• The teacher (primary school teacher to engage and educate pupils via board gaming): A perfect light card game, durably made, which actively encourages both mental maths skills and rapid recall of known addition and subtraction facts. This can work right across the classroom for almost all my pupils. If I had enough copies I would consider using this for a warm-up activity before a maths lesson or even as an early morning activity at the start of the school day. I would need to think carefully about grouping my class for this however as I know one or two will either be over-whelmed or just won’t engage if they are in a game with a more able counterpart. I might consider adapting the “below zero” rule to help the game flow more easily.
  • The eldest son (aged 5, interested in “daddy games”, competitive, but with a short attention span): I like doing adding and taking away, we do lots of this in school with numbers up to 10 and all the numbers inside 10. I like this game because I get to practice my adding and taking away but sometimes I’m not in the mood and I can find this tricky and that makes me grumpy. I can’t play when everyone is going at the same time it is too confusing and the number in the middle changes too quickly. I also find it very difficult to tell some of the cards apart, especially the 6 and 9. I’m starting to recognise that different colours tell me how much I need to add or takeaway without checking the middle of the card.

Key Observations

The fact Unter Spannung is a simultaneous game with minimal options means the pace of play is high and the action can get frantic.

However those who are even slightly self-conscious about, or have a perceived weakness of, their mathematical ability are going to feel intimidated by the game (I can speak from experience here having played this with a teacher who holds a degree in mathematics and is a leading teacher in the subject). The high pace that can come about may also leave a player feeling isolated and unable to play, particularly in four-player games.

Some gamers may also feel the rules for above or below 10 are clunky and can slow down the pace of the game. While I don’t feel this is a huge issue for the beyond 10, if anything it made sense in this situation. I do feel that the beyond zero rules could be better and that by adapting these the game would not suffer from some of the slowdown issues that many have complained about and which confused many of the younger gamers I played this with.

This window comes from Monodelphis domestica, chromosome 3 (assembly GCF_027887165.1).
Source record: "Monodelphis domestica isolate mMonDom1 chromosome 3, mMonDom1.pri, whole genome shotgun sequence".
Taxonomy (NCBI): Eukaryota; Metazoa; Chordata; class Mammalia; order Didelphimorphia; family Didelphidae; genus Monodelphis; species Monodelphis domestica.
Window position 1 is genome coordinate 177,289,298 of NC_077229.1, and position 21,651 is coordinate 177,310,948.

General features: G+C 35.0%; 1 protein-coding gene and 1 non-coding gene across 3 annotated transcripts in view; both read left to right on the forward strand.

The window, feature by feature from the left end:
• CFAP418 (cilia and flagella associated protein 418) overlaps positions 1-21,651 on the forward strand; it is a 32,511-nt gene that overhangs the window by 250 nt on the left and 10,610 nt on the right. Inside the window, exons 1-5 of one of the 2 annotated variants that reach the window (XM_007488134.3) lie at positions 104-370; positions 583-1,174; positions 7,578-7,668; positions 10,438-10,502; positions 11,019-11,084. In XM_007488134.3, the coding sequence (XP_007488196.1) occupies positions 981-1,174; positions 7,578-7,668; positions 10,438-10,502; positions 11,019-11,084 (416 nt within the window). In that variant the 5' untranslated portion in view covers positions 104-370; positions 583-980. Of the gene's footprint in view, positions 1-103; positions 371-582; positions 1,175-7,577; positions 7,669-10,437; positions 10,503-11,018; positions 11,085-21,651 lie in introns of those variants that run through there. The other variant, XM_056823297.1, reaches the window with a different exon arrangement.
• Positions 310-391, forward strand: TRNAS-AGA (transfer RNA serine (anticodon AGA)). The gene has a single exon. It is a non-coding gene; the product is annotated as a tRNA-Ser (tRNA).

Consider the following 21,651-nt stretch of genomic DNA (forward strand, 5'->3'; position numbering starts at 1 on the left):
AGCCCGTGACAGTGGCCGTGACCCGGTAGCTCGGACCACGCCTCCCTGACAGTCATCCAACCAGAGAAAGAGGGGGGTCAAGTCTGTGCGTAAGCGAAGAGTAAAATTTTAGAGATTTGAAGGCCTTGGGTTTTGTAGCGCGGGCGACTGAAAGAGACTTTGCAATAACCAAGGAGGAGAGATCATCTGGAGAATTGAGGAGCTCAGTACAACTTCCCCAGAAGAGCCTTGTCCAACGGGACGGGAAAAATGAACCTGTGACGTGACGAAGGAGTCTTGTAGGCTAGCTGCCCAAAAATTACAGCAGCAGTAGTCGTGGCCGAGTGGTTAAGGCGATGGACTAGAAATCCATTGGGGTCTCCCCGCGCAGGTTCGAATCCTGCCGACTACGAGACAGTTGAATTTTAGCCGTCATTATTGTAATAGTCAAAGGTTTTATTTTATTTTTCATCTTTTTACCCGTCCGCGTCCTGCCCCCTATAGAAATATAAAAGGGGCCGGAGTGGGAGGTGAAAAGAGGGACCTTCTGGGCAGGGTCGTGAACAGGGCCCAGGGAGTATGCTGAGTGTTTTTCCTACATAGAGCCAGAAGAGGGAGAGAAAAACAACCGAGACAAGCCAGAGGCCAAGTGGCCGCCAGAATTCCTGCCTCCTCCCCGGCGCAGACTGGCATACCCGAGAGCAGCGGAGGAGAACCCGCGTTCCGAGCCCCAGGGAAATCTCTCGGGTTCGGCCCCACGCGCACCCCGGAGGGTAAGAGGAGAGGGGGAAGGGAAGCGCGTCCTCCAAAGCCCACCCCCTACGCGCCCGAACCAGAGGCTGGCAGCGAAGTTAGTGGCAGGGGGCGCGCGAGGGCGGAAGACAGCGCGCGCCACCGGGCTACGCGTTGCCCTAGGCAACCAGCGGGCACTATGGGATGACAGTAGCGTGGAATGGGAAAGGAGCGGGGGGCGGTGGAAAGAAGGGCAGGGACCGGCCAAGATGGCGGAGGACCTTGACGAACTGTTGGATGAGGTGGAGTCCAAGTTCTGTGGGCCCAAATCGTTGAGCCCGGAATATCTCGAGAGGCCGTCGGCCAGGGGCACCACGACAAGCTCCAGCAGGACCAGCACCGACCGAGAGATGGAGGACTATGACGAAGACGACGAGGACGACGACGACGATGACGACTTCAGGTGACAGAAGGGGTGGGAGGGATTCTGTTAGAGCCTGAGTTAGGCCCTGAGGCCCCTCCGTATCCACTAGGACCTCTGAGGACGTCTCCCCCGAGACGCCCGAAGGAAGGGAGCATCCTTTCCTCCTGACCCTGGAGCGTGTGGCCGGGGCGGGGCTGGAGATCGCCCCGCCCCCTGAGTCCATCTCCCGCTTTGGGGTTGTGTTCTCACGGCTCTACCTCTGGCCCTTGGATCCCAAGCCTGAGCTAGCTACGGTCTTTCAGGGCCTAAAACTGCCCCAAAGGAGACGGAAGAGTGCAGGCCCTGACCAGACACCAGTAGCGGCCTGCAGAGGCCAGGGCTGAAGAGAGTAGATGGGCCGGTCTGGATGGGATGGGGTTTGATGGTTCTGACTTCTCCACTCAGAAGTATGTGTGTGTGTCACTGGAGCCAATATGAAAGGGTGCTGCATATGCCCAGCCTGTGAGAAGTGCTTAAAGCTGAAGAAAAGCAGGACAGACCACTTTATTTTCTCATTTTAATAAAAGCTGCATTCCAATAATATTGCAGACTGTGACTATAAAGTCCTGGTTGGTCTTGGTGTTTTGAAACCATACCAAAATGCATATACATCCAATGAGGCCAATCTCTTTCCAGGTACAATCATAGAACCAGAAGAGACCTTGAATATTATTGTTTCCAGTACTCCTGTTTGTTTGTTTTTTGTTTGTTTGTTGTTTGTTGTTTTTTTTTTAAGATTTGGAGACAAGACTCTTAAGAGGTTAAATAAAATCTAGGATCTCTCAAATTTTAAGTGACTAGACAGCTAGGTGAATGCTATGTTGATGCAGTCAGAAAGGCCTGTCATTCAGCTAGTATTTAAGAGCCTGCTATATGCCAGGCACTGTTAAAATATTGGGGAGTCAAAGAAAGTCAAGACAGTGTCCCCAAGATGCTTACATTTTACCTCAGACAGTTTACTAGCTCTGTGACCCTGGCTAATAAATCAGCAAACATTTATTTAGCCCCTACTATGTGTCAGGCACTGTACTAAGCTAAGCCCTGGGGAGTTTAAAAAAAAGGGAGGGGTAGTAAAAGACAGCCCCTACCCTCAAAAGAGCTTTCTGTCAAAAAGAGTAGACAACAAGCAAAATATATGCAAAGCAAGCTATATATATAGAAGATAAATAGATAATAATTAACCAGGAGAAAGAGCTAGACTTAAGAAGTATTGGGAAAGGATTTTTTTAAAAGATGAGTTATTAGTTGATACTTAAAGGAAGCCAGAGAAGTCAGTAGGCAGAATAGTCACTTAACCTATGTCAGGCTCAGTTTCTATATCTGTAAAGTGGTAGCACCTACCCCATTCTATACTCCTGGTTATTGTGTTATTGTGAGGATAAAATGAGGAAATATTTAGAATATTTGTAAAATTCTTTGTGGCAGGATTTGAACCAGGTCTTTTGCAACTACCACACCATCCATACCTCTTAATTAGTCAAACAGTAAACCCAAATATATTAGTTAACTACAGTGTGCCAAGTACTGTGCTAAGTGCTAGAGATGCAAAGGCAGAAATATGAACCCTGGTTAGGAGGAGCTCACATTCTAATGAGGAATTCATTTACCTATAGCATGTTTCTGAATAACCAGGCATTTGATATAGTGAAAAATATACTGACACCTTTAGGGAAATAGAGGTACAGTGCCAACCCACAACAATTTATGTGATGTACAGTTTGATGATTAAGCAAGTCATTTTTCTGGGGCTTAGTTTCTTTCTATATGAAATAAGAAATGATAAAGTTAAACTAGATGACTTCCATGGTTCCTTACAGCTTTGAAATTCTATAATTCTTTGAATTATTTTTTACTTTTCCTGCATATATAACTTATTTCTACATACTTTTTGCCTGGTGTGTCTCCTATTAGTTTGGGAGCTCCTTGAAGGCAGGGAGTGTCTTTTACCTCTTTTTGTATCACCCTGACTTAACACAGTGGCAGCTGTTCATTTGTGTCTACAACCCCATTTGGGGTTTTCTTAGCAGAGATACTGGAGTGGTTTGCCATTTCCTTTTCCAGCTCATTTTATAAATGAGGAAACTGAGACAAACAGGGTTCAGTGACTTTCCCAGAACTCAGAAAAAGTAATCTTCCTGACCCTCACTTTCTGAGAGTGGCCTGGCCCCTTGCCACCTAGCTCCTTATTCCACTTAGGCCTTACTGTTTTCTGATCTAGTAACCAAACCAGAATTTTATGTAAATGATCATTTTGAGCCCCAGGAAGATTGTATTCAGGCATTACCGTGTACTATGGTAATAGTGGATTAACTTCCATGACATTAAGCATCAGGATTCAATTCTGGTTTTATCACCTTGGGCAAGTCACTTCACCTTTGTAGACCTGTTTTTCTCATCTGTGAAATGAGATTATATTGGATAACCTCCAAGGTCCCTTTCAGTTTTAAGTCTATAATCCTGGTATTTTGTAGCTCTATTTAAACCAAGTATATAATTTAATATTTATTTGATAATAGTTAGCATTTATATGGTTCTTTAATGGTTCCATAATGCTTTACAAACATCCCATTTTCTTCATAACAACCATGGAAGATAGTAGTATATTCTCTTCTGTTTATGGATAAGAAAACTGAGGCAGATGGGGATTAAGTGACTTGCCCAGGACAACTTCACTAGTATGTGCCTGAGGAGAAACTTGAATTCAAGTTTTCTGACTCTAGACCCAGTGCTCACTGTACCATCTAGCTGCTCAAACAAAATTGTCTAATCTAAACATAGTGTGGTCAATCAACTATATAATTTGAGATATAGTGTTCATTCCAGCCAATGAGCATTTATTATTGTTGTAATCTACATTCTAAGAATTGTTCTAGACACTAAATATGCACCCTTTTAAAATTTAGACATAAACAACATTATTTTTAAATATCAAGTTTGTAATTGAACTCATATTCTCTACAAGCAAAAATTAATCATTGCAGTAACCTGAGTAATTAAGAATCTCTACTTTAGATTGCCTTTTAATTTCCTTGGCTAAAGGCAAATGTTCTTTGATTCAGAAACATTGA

Conclusion

Unter Spannung is an educational game but unlike many games that fall into that category it doesn’t use that as its main selling point. Instead, as part of the Amigo Spiel small box range, gamers know that they are going to get a lighter card game that is entertaining.

Our household is not yet ready for the game as it was intended to be played but that doesn’t mean it won’t continue to be played. I’m looking forward to the day, in a few years time, when I get to say, “Okay, but today we aren’t going to take turns!”

My biggest issue, and the issue that certainly is most talked about in relation to Unter Spannung or 7 Ate 9, is what to do when passing below zero? While I understand why the designer settled on ‘add 10’, you move well away from the issue of continuing to go below zero; the concept can be very hard to grasp for those who have had little to no experience of negative numbers and, let’s be honest, the lower end of the age rating is certainly the target audience.

So overall this fun and sometimes frantic game is more likely to find itself being used as a learning tool within a classroom than being played as a filler game during a games night. That isn’t a bad thing however, as one pupil pointed put after a game in class, “I didn’t know doing maths could be so much fun”.